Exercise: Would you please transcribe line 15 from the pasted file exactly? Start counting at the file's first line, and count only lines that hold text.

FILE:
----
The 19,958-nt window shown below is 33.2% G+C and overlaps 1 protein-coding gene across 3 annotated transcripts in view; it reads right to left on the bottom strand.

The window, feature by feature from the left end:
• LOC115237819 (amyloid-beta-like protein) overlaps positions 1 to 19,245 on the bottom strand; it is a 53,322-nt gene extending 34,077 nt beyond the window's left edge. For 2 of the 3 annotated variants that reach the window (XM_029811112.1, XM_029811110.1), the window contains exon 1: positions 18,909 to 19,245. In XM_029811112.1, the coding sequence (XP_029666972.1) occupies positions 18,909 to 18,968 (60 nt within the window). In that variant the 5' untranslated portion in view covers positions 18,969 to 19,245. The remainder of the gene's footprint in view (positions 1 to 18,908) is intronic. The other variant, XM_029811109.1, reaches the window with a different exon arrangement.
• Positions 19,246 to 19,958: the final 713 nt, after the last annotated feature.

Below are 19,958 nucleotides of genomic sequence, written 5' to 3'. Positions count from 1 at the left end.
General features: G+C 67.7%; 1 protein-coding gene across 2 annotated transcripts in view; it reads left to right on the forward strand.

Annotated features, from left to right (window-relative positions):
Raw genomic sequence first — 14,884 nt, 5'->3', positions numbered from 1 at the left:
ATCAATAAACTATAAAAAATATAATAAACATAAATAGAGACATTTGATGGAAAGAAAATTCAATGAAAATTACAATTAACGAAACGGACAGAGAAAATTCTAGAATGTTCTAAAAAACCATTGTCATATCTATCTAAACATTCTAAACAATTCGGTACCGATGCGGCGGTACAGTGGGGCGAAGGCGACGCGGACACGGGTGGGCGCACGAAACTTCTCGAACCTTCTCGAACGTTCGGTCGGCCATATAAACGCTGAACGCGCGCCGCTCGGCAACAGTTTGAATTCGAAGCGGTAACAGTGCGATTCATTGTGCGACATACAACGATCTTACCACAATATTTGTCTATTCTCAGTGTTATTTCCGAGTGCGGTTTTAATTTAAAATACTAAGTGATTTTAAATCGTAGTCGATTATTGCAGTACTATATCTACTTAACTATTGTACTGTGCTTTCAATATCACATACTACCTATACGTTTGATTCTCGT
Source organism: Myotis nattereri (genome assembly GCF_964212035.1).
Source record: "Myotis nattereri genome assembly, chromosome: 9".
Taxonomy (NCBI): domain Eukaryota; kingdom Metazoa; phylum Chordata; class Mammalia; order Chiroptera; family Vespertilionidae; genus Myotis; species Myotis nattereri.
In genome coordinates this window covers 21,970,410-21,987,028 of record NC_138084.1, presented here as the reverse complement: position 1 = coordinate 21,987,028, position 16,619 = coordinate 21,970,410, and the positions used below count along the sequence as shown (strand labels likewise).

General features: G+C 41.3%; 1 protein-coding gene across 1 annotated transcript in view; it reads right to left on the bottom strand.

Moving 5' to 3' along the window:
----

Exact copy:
Moving 5' to 3' along the window: